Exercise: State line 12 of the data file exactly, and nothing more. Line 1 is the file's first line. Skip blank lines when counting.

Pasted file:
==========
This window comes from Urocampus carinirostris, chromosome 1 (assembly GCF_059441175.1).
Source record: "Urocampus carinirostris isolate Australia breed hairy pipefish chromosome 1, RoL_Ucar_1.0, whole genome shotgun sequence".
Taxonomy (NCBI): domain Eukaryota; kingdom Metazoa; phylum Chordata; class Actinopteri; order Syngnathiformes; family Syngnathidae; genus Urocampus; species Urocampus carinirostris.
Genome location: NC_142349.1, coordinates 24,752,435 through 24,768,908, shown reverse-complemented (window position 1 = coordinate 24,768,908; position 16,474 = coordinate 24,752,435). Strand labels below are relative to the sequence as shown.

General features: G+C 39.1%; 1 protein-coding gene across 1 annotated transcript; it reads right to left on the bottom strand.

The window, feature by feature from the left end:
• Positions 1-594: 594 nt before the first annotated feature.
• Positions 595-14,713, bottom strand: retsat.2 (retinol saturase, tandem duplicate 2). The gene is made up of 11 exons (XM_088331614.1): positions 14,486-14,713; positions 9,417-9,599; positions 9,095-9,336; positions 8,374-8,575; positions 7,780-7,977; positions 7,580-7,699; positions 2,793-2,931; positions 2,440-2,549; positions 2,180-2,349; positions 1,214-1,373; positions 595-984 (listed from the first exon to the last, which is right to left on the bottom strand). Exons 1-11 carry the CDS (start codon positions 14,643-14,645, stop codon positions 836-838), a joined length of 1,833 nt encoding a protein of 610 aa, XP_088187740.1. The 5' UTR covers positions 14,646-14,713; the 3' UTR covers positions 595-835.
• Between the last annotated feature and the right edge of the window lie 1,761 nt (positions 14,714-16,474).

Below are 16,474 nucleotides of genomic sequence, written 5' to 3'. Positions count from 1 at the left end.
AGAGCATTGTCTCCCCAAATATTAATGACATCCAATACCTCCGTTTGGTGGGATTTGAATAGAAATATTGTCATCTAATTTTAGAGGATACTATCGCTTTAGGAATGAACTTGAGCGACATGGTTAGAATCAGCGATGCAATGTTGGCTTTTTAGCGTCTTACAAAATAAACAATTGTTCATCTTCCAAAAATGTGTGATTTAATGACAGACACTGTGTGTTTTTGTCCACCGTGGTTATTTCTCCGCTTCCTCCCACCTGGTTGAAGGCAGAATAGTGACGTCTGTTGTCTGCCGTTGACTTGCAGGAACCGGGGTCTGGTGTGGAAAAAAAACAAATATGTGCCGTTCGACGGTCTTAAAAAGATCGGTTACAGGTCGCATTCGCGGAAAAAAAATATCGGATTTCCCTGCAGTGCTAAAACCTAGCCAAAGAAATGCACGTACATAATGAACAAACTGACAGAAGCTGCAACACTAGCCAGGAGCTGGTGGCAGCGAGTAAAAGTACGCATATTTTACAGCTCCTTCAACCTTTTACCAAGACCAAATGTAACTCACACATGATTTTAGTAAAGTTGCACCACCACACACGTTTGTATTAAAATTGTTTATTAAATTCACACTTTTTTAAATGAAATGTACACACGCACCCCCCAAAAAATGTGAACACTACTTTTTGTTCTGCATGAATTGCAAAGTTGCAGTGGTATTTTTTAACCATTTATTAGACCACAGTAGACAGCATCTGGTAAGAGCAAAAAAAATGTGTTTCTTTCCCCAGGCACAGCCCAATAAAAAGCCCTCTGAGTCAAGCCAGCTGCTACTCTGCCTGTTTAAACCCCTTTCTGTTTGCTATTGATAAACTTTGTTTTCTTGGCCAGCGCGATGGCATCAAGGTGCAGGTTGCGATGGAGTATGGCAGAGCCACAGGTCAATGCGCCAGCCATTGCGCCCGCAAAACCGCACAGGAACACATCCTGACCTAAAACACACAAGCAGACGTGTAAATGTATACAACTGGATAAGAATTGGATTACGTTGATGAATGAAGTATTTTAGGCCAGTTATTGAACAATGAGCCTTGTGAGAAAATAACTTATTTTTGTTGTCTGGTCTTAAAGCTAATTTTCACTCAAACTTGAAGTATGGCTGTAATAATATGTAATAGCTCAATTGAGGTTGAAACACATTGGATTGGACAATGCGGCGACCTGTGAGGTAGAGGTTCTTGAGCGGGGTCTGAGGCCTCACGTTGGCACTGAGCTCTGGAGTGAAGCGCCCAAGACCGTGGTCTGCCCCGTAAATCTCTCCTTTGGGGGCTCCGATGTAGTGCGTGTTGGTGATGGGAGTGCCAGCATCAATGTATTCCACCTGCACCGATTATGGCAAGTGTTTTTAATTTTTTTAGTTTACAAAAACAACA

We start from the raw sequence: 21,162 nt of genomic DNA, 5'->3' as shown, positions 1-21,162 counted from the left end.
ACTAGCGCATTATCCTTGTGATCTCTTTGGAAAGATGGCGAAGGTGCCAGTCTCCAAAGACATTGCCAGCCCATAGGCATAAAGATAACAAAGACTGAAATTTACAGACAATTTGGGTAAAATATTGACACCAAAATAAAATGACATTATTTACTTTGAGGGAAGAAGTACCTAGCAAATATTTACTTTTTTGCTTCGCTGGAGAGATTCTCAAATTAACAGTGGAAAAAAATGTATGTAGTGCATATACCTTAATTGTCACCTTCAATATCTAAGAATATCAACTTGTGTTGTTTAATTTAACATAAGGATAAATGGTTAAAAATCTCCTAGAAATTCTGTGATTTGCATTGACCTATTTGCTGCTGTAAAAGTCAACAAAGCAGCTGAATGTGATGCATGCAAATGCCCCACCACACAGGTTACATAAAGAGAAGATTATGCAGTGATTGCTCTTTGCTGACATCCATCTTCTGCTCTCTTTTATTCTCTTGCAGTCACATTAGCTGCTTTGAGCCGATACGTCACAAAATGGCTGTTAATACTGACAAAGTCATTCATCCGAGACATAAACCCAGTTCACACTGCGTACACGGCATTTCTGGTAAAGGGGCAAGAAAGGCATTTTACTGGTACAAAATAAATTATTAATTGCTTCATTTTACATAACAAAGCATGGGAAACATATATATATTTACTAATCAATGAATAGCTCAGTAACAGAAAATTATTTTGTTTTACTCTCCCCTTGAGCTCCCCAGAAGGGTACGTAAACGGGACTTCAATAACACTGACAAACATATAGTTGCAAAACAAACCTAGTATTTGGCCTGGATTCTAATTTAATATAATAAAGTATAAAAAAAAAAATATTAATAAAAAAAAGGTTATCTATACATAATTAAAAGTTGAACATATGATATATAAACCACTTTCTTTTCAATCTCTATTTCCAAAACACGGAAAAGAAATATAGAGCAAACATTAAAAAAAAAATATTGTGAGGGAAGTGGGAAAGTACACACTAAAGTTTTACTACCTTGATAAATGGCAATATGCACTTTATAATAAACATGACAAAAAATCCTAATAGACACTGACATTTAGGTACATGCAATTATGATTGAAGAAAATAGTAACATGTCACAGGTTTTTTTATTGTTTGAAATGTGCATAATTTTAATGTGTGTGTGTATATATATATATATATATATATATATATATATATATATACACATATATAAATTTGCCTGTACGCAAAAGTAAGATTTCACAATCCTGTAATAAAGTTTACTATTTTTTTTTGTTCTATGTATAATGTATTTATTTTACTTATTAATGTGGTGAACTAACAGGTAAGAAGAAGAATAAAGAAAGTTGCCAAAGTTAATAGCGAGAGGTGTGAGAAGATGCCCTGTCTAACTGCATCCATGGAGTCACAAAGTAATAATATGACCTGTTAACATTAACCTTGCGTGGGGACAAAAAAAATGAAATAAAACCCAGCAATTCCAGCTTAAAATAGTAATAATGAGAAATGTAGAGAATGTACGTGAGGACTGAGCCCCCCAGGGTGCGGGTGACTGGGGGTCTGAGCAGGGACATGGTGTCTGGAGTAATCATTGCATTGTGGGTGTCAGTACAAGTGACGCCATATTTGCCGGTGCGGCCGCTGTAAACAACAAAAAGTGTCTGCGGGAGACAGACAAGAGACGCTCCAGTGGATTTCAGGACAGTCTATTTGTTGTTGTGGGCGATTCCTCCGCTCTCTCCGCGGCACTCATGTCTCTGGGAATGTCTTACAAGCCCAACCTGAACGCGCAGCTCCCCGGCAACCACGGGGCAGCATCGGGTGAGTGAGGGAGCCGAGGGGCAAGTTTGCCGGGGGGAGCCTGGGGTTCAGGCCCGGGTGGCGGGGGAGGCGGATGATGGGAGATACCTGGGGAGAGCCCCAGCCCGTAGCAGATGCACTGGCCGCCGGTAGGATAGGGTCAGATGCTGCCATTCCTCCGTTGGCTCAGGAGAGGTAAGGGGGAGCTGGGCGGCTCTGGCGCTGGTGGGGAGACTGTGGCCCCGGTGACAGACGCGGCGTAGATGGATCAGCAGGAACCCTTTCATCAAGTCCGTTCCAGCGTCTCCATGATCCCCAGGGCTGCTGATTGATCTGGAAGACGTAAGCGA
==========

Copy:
We start from the raw sequence: 21,162 nt of genomic DNA, 5'->3' as shown, positions 1-21,162 counted from the left end.